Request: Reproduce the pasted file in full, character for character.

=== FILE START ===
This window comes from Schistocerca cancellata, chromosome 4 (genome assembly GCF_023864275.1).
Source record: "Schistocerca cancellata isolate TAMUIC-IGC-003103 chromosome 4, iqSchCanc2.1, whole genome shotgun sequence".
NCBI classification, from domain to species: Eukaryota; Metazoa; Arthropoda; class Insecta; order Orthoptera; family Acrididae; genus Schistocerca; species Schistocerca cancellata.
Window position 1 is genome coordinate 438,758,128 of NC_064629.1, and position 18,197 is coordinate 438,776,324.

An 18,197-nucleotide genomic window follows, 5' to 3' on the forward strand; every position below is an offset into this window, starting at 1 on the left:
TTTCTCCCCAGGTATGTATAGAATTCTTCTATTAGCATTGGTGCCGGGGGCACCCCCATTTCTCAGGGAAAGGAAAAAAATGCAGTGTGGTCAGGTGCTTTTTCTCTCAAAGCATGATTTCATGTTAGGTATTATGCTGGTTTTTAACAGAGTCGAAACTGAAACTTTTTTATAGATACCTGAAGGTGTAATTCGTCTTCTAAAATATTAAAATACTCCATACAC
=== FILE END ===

This window comes from Schistocerca cancellata, chromosome 4 (genome assembly GCF_023864275.1).
Source record: "Schistocerca cancellata isolate TAMUIC-IGC-003103 chromosome 4, iqSchCanc2.1, whole genome shotgun sequence".
NCBI classification, from domain to species: Eukaryota; Metazoa; Arthropoda; class Insecta; order Orthoptera; family Acrididae; genus Schistocerca; species Schistocerca cancellata.
Window position 1 is genome coordinate 438,758,128 of NC_064629.1, and position 18,197 is coordinate 438,776,324.

An 18,197-nucleotide genomic window follows, 5' to 3' on the forward strand; every position below is an offset into this window, starting at 1 on the left:
TTTCTCCCCAGGTATGTATAGAATTCTTCTATTAGCATTGGTGCCGGGGGCACCCCCATTTCTCAGGGAAAGGAAAAAAATGCAGTGTGGTCAGGTGCTTTTTCTCTCAAAGCATGATTTCATGTTAGGTATTATGCTGGTTTTTAACAGAGTCGAAACTGAAACTTTTTTATAGATACCTGAAGGTGTAATTCGTCTTCTAAAATATTAAAATACTCCATACAC